Life and Death on the Camino de Santiago: Modern Science amid the Remains of Medieval Pilgrims
La Caixa PhD Fellow Patxi Pérez Ramallo presents his interdisciplinary research project on the Camino de Santiago, followed by a Q&A with William & Mary Professor George D. Greenia.
Due to increased concerns regarding COVID-19, this activity has been canceled.
Santiago de Compostela, along with Rome and Jerusalem, ranks among the most visited Christian shrines worldwide. Since the beginning of the 9th century when the tomb of the Apostle St. James was discovered, journeys to his burial site grew in popularity, especially from the 11th through the 13th centuries. Santiago has emerged as the last great Christian center to maintain a pilgrimage trek in the same way as in the Middle Ages. Every year more than 400,000 pilgrims and 3,5 million tourists arrive from across the planet to northwest Spain to enter the cathedral that shelters the saint’s remains. Across the centuries sacred routes connected Christendom, co-existing with thriving commercial networks. Multicultural populations arose in northern Iberia inhabited by pilgrims, merchants, peasants and sailors attracted by fresh socio-economic opportunities.
Not all travelers survived. Modern forensic science has reverently explored more than 400 public burials from over 35 sites across northern Iberia – including the medieval tomb chamber beneath the floor of the cathedral itself. Radical new technologies can evaluate bone health and deformities, radiocarbon dating, isotope residues and DNA. Together they offer startling new perspectives on religious expression and social mobility.
About Patxi Pérez Ramallo
Patxi Pérez (1988, Santiago de Compostela, Spain), received a BA in History with triple specialization in Archaeology, Prehistory and Medieval Age at the University of Santiago de Compostela (2012). He also received a MSc in Archaeological Sciences at the University of Bradford (2015). In 2016 he obtained the La Caixa Banking Foundation Grant for Doctoral Studies.
He is currently a PhD candidate in the Forensic Analysis Program at the Faculty of Medicine at the University of the Basque Country (November 2016-present), and a research associate at the Department of Archaeology in the Max Planck Institute for the Science of Human History (Jena, Germany).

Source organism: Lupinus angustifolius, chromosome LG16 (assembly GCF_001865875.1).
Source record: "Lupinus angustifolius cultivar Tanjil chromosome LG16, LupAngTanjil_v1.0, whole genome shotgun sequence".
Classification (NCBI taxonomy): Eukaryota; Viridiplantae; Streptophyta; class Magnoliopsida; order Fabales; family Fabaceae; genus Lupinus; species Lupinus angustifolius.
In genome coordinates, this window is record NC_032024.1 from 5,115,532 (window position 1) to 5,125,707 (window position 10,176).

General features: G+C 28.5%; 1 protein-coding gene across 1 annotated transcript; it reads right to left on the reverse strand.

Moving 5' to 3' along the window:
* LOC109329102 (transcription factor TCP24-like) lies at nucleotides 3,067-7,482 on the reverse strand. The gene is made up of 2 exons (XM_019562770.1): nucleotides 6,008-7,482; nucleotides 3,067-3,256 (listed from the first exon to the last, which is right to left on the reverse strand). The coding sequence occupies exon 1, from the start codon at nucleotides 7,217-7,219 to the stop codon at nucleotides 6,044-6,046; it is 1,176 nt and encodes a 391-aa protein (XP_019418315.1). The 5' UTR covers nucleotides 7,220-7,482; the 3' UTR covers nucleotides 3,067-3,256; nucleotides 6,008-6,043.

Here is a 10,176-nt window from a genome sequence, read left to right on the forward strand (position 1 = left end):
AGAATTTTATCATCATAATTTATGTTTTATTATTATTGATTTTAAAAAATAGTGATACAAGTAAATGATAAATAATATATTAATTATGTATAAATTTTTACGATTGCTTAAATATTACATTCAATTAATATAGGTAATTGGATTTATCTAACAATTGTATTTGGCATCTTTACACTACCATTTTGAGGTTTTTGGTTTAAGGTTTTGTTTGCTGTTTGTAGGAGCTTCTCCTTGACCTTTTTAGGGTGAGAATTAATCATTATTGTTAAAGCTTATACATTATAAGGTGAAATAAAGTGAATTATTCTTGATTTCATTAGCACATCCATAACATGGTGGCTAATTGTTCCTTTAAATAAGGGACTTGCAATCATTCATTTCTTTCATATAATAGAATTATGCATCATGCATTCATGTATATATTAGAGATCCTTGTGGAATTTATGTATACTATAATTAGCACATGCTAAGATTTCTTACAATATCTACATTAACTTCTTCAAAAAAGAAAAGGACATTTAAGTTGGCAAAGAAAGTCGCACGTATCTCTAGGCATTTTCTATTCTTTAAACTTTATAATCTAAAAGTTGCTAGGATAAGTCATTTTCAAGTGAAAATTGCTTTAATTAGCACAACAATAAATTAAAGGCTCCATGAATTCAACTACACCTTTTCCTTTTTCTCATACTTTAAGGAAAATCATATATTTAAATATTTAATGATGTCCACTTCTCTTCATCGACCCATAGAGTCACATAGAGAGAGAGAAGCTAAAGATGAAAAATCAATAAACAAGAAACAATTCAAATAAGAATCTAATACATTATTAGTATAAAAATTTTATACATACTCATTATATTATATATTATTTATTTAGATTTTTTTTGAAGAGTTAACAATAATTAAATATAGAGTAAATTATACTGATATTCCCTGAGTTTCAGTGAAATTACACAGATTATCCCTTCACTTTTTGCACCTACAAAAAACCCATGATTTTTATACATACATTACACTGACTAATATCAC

Patxi Pérez is committed to applying archaeological science methodologies such as osteology, stable isotope, radiocarbon dating and aDNA, within multidisciplinary research programmes that are focused on geographical mobility, diet, pathologies and genetics, linked to religious and ritual contexts. Since 2015, Ramallo is the head of an interdisciplinary project about the origin and evolution of the Medieval Camino and the Cathedral of Santiago de Compostela.
About George D. Greenia
Professor George Greenia did his undergraduate work at Marquette University in Milwaukee and PhD at the University of Michigan. He is a specialist in the language, literature and linguistic of medieval Spain and teaches courses on Spanish Language, Epic and Nationalism, Hispanic Folktales, and Love and Prostitution in Medieval Spain. He is co-founder of the William & Mary Program in Medieval and Renaissance Studies and founder of the William & Mary Institute for Pilgrimage Studies.
His interest in world pilgrimage spans many periods, territories and traditions, and he is an authority on the legendary Camino de Santiago in northern Spain where he has trekked over 4,000 miles, half on bicycle, half on foot. Most summers he takes William & Mary undergraduates backpacking on the pilgrimage trails to conduct interdisciplinary field research. Longtime professional editor of journals and an encyclopedia in his field, in 2007 Greenia was both recognized as the Distinguished Editor of the year by the Council of Editors of Learned Journals and was knighted by order of the king of Spain and awarded the Cross of the Order of Isabel the Catholic.
George Greenia has long been an advocate for GLBT students and was faculty facilitator of the Gay Student Support Group every Monday night for 24 years. He contributed to establishing non-discrimination policies at William & Mary and continues to advocate for domestic partner benefits.